EPJ Web Conf.
Volume 247, 2021PHYSOR2020 – International Conference on Physics of Reactors: Transition to a Scalable Nuclear Future
|Number of page(s)||9|
|Section||Verification & Validation|
|Published online||22 February 2021|
EXTENDING CTF MODELING CAPABILITIES TO SFRs AND VALIDATION AGAINST SHRT TESTS
North Carolina State University 3140 Burlington Engineering Labs 2500 Stinson Drive Raleigh, NC, USA 27695-7909
Published online: 22 February 2021
The utilization of liquid metals as coolants for fast reactors brings several economical and practical advantages that lead to a sustainable future for nuclear energy. Molten sodium is used as a coolant in Sodium Fast Reactors (SFRs). Sodium is relatively cheaper than other metal coolants. It requires lower pumping power, causes less neutron moderation and it is non-corrosive to the fuel cladding. The SFR hexagonal subassemblies are relatively smaller than Light Water Reactors (LWRs) subassemblies. The differences in the geometrical design of SFRs compared to LWRs lead to different physical behavior of the coolant. Several models and correlations particular to sodium were implemented in thermal-hydraulics (TH) computer codes in order to model the coolant behavior accurately. CTF is a subchannel TH code that was designed and validated for LWRs. In this work, the capabilities of the code were extended to SFRs by incorporating sodium coolant properties and correlations for friction factor, flow mixing coefficient and conduction heat transfer. The code was then validated against selected steady state data from the Experimental Breeder Reactor II Shutdown Heat Removal Tests SHRT-17 and SHRT-45R. CTF was used to simulate the instrumented subassemblies XX09 and XX10. The results demonstrate the capability of CTF to model SFRs. Code validation is currently being extended to the transient phases of the SHRT experiments.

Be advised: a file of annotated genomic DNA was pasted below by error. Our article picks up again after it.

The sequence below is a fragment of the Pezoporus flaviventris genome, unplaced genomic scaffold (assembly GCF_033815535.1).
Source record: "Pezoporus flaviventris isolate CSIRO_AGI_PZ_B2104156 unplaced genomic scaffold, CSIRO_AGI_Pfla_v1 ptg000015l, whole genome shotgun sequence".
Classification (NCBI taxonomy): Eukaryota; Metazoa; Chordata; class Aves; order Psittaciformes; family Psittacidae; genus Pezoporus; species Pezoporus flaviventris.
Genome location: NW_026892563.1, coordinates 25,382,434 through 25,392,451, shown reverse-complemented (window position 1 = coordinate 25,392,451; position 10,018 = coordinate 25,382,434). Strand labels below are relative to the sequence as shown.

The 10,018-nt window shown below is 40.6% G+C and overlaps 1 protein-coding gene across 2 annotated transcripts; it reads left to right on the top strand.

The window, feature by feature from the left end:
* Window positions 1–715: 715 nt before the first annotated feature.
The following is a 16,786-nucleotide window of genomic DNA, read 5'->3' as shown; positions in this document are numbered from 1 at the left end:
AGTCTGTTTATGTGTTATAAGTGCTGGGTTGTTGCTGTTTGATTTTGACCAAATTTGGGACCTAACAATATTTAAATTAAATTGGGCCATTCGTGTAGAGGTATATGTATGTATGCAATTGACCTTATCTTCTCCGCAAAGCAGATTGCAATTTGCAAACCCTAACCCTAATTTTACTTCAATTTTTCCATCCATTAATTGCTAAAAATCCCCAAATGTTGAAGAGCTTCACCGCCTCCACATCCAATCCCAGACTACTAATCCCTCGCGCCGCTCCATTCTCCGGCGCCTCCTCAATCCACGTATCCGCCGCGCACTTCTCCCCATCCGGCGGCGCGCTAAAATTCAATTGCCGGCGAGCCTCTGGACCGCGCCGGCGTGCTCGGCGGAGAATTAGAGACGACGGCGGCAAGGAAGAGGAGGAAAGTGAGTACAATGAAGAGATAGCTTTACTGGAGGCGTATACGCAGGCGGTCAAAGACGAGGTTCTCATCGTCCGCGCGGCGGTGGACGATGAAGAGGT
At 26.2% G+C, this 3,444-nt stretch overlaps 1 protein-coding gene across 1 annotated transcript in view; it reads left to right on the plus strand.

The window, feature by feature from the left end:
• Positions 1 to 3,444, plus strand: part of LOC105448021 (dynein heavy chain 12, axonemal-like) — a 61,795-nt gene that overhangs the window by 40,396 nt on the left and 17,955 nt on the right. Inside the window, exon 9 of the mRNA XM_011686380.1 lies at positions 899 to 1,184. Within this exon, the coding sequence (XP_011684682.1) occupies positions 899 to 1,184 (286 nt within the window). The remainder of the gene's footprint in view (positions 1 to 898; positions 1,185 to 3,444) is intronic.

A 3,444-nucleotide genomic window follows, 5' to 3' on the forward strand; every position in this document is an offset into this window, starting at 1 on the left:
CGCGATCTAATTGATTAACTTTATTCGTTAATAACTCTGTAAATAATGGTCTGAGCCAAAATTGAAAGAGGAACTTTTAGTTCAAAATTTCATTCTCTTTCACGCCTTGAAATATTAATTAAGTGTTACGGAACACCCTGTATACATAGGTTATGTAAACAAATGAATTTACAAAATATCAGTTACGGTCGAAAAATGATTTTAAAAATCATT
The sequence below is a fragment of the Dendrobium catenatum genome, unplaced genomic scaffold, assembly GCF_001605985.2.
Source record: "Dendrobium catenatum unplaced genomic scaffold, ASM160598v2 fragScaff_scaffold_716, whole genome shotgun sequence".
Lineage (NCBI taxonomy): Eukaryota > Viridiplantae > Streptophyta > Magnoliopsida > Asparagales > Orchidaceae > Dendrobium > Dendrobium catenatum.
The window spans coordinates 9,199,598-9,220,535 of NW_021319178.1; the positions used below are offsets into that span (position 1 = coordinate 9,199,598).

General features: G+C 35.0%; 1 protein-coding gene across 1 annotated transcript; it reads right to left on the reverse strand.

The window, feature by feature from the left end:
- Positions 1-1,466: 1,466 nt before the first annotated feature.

Key words: CTF / SFR / SHRT / EBR-II
© The Authors, published by EDP Sciences, 2021
This is an Open Access article distributed under the terms of the Creative Commons Attribution License 4.0, which permits unrestricted use, distribution, and reproduction in any medium, provided the original work is properly cited.
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